Solid State? Machines are deeply programmed for search, indexing, retrieval and voice recognition. They are able to gather, file and recall the building blocks of language intelligence. Humans gain knowledge for extrapolation.
Bucket List? Machines may become capable of converting animal sounds into human words. Machine sound recognition and simulation capacity are highly evolved and more accurate than that of humans or other vertebrates.
Top Flight? People may be smarter than machines. Computers are more functional with data processing. Original real-world signals of text, sound or video data must be entered, manipulated and validated by humans.
Step by Step? Translation involves written words, symbols, signs and marks. Interpretation involves cross-language vocal exchanges. Constantine Slobodchikoff spent decades decoding prairie dog dialects between countries.
Fast and cheap? Machines can create artificial sounds that trick humans into believing they are real. Humans may be challenged to mimic animal sounds. Network linkage has quality, quantity and cost implications.
Sand Castles? Machines require human operators to complete tasks, make judgment calls as to context and differentiate small details to extrapolate precise meaning. Machines are expedient with repetitive tasks.
Errata? Cats may sound like a crying baby, a screaming adult or a chattering bird. Machines may be used to build a data base of these sounds. The eventual goal is to decipher distinctive, meaningful animal expressions.
In the Fold? Human languages have been deeply analyzed. Artificial intelligence is used to collect, interpret and generate animal sounds. However, the framework is not fully developed, integrated or user-friendly.
Powerplay? Animal communications meet needs. A study published in the University of Washington news on June 23, 2005 established that Chickadees' Alarm-Calls Carry Information about the Size Threat of Predator.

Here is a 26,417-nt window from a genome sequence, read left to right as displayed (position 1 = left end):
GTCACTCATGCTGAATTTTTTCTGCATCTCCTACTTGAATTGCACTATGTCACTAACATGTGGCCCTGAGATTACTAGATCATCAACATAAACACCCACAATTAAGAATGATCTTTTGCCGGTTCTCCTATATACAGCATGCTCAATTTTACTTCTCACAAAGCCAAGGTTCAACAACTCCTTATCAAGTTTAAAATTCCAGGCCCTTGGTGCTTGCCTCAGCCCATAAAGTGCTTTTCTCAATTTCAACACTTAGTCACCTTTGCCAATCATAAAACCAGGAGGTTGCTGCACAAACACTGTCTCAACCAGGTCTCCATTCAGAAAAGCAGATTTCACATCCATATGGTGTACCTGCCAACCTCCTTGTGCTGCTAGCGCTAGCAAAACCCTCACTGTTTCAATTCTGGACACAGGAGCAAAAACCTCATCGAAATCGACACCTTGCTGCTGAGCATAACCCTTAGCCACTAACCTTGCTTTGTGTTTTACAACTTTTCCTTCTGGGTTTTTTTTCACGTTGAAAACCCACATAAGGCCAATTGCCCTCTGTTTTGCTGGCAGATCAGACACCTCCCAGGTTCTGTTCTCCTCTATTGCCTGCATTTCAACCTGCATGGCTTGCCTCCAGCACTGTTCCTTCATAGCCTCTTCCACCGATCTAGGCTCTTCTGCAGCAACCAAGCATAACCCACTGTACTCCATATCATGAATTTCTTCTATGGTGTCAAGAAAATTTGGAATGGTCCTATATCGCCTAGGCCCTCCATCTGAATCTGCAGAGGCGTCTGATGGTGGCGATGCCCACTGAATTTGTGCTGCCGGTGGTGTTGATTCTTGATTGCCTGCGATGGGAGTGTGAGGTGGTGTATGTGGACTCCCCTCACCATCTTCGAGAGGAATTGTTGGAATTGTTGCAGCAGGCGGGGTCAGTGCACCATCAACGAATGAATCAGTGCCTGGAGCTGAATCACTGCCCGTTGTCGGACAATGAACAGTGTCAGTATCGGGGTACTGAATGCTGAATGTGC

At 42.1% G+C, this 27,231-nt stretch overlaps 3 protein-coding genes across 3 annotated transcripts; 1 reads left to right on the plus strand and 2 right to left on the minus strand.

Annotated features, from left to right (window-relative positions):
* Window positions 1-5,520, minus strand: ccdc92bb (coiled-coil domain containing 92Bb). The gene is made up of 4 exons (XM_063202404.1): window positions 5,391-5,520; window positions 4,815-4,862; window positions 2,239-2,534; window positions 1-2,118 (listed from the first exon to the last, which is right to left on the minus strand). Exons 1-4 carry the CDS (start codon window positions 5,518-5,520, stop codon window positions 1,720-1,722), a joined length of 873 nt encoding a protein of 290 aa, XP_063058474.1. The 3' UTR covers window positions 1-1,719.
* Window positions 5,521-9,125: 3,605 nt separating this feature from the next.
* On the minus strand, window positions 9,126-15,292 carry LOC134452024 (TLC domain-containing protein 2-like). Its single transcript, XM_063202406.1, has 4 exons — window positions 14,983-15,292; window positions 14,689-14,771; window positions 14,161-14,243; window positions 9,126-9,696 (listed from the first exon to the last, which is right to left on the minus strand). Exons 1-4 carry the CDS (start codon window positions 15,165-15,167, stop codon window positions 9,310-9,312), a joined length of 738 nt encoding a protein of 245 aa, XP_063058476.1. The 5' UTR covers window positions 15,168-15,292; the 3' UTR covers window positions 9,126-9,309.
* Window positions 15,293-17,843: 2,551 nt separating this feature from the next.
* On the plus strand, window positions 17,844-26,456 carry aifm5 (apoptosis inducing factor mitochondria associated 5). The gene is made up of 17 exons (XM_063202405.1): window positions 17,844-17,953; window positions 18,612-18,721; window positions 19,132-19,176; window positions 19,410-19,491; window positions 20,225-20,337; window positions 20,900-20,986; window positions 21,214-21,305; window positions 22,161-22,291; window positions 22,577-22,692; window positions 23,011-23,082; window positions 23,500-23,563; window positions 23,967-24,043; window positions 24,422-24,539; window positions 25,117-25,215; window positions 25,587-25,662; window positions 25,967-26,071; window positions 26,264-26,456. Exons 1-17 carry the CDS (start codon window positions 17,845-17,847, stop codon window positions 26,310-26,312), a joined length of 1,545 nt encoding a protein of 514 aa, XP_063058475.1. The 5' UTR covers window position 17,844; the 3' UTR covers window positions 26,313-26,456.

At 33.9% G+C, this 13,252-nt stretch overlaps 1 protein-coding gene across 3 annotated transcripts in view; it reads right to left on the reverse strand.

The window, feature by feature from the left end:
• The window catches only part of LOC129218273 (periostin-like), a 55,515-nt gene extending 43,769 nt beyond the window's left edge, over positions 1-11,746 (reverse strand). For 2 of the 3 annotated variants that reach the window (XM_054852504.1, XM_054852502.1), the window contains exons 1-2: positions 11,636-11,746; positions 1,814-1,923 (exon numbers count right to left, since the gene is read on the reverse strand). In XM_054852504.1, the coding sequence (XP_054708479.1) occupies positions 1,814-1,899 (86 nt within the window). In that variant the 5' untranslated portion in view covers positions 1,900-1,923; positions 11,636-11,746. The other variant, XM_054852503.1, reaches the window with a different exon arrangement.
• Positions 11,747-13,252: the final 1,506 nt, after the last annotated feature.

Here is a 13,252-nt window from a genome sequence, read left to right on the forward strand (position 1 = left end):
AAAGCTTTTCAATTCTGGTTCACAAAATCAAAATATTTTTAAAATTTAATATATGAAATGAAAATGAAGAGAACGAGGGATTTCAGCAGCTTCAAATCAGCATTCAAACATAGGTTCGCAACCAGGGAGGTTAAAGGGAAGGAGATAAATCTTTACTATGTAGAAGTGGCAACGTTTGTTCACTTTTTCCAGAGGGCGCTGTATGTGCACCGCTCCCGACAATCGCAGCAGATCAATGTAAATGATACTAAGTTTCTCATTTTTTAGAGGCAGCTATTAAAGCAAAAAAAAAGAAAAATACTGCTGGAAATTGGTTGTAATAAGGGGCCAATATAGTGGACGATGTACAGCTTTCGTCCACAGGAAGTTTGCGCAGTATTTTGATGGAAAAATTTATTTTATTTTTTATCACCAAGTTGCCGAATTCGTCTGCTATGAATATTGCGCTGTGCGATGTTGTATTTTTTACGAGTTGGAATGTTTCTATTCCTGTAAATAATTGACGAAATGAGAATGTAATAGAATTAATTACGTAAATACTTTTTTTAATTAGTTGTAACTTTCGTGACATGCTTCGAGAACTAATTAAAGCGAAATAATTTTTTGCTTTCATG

Some birds sound alike. Doves are mistaken for owls. There are rare reports of eagles feeding a baby hawk (eyas) with their eaglets. Eagles eat hawks, but may have felt remorse when the captured eyas sounded like one of their own.
Fringe Art? Some birds mimic other species of birds. African Gray Parrots, Blue Jays, American Crows and Australia's Lyrebird are celebrated mimics. Mimidae catbirds, thrashers and mockingbirds are classed for this ability.
Hat Trick? Scientists are studying animal signs, gestures and signals, such as lizard push-ups and head-bobs. The goal is to understand the extent of intelligence, understanding and creativity beyond sound and between species.
Bright as a Feather? Parrots comprehend what people are saying. They may shed light on speech imitation. We mentioned Alex, the African Gray, in Bird Brains. Parrots and people share the rare genetic trait of vocal learning.
In Focus? Some animals communicate in sign language. The death of Koko the Gorilla on June 19, 2018 was a sad loss. Francine “Penny” Patterson documented Koko's ability to correlate symbols with human-taught words.
Master Class? Only humans seem capable of infinite advances. They publish, market, promote and sell inventions. They store, exchange and develop unique creative, mathematical and technological information.
Party Line? Animals are smart and inventive, but their communications seem limited. They work alone or as teams to find and store food and combine resources for purposes involving reproduction, safety and shelter.
Clean slate? Study of gene markers and brain structures is beginning. The purpose of animal communications is unclear to humans. Are there animal languages or mere signals triggered by outside stimulus or emotional state?
Blurred Lines? Dolphin scientists dispute whether animal socialization have evolved into complex languages with repertoires of meanings. There are units of communication, per Stan Kuczaj. There are there none, per Justin Gregg.
Raising Standards? Animals seem to appreciate and impart emotions. They feel anxiety, pain, joy and sorrow. A dog may show guilt after eating homework. Animals display a present consciousness without vocalization.
Long Story? Past and future events may be lost on animals, but they may not tell lies. Animal communications may evolve less quickly than human language, so humans may catch up with their cognition and learning abilities.